Player Capsule: Edmond Boateng
Position: Defensive End
Weight: 265 pounds
2015 season quick review: After playing quite a bit as a sophomore in his first year at ASU, Boateng was transitioned into more of a reserve role last season. The main reason was the arrival of true freshman elite recruit Joseph Wicker. Meanwhile, at Devil backer, senior Antonio Longino was an every down player and one of the team's statistical leaders.
2014 season quick review: Boateng had 22 tackles, including 4.5 for loss and 2.5 sacks last season, his first in Tempe. A junior college player who arrived at ASU with three seasons of eligibility, Boateng learned a lot on the fly last year as the Sun Devils had to replace essentially their entire defensive front line. He got experience at Devil and defensive end.
Former defensive Line coach Jackie Shipp's take: "Well, with Boateng here's a guy who had to play out of position [in 2014]. He's really more of an end but we needed him at that Devil position and plus everything was new to him. Yeah, he's a junior college guy but it was still new for him as far as what we are doing. So he's playing Devil, he's playing end, there is a lot going on, a lot to learn. I tell you what, he's got some talent, alright. But he's got to learn more about the game. He's got to have better eyes and play more disciplined. He likes to do his own thing a little bit too much. But I think end is a good spot for him and he's getting better."
SunDevilSource.com analysis (06/2016): A lot of playing time in 2014 in his first year at ASU no doubt led Boateng to a hope that he'd be more relied upon in 2015. That never materialized, however, as freshman Joseph Wicker showed glimpses of being a star player and senior Antonio Longino won out at Devil backer, where he was statistically productive.
Boateng has to some degree been disadvantaged by ASU not being able to fully commit to whether he's an end or Devil, and he's been kept in limbo physically from a weight standpoint kind of in between the two. We think he's better suited to be a true defensive end but he's been lighter than he should be to play the type of role he's best suited for and that will probably remain the case moving forward as ASU has to hedge its bets at the Devil backer position.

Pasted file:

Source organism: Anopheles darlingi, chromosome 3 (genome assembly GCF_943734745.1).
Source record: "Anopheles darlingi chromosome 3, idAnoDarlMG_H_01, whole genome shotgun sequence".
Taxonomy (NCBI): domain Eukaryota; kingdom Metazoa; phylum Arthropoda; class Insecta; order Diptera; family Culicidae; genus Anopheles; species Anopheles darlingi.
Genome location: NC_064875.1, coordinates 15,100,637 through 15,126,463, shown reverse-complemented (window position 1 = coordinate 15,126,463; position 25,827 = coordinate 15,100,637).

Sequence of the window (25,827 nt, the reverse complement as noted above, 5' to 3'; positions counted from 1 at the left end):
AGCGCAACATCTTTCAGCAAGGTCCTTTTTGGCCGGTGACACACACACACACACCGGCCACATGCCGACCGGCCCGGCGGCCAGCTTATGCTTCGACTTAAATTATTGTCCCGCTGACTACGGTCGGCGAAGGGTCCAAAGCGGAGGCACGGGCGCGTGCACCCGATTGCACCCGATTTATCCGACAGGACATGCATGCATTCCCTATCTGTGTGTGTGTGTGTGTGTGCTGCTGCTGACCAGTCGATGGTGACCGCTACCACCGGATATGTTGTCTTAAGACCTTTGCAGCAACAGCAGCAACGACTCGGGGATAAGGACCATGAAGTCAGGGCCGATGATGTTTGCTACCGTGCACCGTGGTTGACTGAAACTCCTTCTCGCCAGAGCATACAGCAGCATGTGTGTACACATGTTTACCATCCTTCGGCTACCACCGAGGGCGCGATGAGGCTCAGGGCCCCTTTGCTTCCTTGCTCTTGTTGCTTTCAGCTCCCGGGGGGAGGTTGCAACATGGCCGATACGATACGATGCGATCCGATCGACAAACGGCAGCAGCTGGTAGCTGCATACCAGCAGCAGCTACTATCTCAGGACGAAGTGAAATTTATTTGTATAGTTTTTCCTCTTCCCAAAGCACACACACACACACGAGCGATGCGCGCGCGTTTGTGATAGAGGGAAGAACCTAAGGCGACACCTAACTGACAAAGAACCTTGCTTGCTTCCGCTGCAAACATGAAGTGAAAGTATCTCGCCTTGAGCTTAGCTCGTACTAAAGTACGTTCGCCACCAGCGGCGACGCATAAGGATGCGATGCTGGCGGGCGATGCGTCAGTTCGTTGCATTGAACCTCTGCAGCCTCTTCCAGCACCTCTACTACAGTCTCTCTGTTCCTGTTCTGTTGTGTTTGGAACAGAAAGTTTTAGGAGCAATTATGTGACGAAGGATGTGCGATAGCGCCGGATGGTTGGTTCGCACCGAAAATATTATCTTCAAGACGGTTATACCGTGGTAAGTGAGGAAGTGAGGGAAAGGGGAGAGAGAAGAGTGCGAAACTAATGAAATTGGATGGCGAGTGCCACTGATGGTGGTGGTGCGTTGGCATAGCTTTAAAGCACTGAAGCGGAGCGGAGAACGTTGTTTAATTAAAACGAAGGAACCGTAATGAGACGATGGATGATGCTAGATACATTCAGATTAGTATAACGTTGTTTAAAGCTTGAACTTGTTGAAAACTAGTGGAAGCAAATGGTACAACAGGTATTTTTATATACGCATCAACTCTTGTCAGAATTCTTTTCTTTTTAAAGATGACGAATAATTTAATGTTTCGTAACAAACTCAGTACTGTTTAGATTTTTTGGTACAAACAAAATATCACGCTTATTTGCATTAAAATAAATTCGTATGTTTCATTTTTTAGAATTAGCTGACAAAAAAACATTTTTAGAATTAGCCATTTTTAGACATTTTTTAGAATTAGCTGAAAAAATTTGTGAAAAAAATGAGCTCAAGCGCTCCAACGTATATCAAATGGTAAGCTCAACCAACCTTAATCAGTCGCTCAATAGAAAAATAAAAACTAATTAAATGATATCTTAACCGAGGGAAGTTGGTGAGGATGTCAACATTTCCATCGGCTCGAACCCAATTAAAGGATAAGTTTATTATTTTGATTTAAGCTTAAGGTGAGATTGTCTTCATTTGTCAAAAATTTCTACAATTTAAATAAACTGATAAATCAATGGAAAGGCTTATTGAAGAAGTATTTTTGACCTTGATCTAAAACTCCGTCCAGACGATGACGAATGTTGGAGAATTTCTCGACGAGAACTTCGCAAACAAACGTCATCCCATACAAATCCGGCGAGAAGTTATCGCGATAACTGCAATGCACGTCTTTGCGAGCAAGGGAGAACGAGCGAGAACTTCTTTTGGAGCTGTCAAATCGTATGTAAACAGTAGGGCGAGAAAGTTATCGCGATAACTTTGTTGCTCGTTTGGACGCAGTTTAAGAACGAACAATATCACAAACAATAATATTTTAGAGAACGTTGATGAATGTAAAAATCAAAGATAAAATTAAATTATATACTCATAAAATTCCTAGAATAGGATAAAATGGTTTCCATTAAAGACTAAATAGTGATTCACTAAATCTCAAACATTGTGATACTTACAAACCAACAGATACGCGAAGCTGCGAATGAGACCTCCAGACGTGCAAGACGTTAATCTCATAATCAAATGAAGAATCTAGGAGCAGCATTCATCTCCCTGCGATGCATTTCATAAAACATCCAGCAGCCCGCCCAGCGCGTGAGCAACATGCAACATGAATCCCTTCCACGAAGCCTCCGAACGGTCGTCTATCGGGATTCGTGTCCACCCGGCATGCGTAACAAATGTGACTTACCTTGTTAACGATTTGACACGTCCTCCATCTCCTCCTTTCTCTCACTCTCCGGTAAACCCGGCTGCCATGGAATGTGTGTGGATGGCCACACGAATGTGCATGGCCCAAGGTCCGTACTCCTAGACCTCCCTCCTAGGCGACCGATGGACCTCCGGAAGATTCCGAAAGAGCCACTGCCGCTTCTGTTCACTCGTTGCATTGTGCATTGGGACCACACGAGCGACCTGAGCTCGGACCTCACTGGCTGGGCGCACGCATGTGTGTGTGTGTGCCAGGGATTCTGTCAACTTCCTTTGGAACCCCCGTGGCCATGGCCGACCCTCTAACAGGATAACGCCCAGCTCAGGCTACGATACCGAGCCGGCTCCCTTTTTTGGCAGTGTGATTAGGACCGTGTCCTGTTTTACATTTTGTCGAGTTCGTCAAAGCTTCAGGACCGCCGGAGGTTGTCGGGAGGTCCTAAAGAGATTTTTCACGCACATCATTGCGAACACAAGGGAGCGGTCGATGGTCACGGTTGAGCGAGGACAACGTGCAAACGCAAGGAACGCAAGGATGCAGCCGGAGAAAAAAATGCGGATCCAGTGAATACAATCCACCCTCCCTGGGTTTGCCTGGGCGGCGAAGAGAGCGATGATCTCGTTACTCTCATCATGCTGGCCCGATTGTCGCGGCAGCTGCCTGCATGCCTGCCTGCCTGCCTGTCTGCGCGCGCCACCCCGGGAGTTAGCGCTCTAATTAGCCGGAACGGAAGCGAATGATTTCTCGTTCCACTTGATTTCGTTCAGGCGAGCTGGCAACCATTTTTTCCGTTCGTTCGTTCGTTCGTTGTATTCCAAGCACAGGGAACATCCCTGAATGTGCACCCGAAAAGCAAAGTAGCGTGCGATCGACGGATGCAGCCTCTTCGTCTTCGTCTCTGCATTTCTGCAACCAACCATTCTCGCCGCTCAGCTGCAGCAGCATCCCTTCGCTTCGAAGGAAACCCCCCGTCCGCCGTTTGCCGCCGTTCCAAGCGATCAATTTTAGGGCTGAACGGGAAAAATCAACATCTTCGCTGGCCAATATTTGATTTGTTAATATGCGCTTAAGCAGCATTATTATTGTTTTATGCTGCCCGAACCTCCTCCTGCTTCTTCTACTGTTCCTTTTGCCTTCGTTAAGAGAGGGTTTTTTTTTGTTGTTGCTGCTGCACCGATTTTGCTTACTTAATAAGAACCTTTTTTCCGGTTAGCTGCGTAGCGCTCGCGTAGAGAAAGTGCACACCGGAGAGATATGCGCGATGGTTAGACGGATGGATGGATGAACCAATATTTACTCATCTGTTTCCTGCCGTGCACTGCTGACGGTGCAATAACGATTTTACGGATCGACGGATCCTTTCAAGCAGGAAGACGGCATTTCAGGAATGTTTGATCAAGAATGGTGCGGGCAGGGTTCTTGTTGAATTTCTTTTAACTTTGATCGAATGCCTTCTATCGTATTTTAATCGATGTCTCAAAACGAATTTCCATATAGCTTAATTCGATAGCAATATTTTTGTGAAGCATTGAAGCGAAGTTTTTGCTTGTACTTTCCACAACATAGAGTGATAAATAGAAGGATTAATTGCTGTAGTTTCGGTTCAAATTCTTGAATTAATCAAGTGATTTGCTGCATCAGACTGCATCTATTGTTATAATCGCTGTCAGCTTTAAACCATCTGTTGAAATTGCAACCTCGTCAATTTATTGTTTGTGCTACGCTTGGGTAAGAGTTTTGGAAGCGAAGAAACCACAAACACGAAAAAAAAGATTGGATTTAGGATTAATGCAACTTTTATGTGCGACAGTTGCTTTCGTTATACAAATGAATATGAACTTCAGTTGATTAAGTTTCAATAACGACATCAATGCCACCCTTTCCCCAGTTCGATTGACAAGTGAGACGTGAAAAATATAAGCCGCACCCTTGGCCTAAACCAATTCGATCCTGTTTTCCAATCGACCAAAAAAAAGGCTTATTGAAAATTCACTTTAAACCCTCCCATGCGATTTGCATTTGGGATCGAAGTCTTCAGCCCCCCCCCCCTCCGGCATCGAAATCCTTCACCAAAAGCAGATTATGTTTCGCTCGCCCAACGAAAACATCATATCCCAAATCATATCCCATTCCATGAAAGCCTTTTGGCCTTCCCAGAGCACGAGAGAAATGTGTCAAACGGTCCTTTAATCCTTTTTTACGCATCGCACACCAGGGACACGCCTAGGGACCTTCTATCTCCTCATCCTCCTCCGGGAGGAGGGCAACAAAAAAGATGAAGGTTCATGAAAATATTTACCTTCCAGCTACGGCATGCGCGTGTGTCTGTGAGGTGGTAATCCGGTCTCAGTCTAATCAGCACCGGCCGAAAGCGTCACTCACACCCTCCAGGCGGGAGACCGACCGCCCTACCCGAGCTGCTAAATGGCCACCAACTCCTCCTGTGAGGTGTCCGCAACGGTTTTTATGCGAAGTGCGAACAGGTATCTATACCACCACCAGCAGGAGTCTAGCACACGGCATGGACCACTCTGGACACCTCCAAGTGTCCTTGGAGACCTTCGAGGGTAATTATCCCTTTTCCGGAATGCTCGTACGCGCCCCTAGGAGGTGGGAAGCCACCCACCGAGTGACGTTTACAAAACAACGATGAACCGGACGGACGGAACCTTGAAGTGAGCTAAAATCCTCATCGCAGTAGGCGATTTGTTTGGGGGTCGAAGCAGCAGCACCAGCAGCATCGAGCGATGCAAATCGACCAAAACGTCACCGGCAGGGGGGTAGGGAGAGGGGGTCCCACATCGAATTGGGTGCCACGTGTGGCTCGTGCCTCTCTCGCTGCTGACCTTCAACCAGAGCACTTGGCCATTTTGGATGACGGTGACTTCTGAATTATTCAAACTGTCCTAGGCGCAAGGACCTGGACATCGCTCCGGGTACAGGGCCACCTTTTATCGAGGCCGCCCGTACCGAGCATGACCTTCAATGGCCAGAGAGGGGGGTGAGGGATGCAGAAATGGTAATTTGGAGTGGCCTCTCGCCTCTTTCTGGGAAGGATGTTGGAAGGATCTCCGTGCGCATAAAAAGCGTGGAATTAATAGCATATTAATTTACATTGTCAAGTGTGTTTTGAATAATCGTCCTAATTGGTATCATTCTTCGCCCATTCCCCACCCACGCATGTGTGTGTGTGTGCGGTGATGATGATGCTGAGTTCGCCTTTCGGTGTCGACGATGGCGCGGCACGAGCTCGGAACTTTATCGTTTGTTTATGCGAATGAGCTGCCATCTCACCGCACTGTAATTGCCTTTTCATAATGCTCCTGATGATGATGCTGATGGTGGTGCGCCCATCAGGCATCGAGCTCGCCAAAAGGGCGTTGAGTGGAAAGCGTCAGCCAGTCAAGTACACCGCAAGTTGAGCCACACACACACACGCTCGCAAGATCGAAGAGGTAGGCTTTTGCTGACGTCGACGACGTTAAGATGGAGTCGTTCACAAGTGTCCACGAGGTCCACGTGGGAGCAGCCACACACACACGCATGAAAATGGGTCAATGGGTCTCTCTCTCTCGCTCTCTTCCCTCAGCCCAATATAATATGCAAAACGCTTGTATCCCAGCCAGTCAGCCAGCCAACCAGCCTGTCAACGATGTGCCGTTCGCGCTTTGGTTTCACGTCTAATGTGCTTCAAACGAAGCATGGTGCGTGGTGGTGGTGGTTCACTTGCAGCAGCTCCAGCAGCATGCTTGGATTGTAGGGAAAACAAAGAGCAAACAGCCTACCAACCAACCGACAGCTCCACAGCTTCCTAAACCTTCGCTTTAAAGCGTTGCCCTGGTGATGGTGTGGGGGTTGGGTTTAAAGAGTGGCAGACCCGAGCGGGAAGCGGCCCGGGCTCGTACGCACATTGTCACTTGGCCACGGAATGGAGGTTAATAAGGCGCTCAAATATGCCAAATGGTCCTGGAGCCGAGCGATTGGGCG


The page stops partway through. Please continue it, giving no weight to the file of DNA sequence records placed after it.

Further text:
There were a lot of fundamental and key read issues with Boateng's game upon arrival at ASU that he's worked to iron out and in the spring there seemed to be a lot fewer of these instances and a better position-specific and role focus on display. Some of those things probably were confidence sapping from the decision makers on snap allocation and contributed to him not playing as much last season.
(04/2015): Most defensive ends want to be pass rushers above all else, so there's no doubt Boateng was fine with playing the Devil backer spot last year extensively even though he's better suited to be a base end in the ASU defensive scheme. His lack of eye discipline was one sure way to know his predilection for hunting quarterbacks though. Boateng has a bad habit of peeking into the backfield at the quarterback rather than keying the football and keeping his vision more narrowly on his immediate task at hand, which is beating the man in front of him and using that read of the situation to quickly process and identify his assignment.
This lack of disciplinary focus led to a lot of missed assignments as a percentage of his overall reps, and Boateng also struggled to get lined up at times, another sign of his lack of experience. Coaches this spring had a tendency to get frustrated with Boateng's mental errors and it led to some intense exchanges on the sidelines. Boateng is one of the most articulate players on the ASU roster, so he no doubt has a knack for explaining a rationale for his miscues, which only seemed to exacerbate the frustration of Todd Graham. It seems evident Graham thinks Boateng is too smart to be making some of the types of mistakes he makes at this stage of his incorporation into the defense.
It's also clear that Graham and Shipp think highly of Boateng's potential, and it's easy to see why. He does a very nice job of staying square with his shoulders to the line of scrimmage and not being dislodged or twisted out of his lane. He redirects to the run well and closes down space relatively effectively for a young player, a good fit for the heavy slanting style of the ASU defensive line, especially at the end position. This spring he showed improvement with his suddenness off the snap of the ball and had more of a physical presence as a pass rusher, using more violence with his hands to keep offensive tackles from getting on him cleanly. He has good pursuit for an end and is capable of being a very solid mid-tier Pac-12 player in the role, at minimum, as long as he plays with a greater level of focus and assignment soundness.
Projected depth chart status: He's not going to play ahead of Wicker at the end spot so the best case scenario is that he backs up Wicker there or an unanticipated move of Wicker inside unlocks more playing time at end. Another potential pathway to playing time would be if for some reason ASU junior college signee Doug Subtyl doesn't qualify academically and ASU finds itself in a bind at Devil backer. In that scenario, if nobody else emerges it's possible that Boateng reprise the bigger Devil backer role he filled out of necessity in 2014.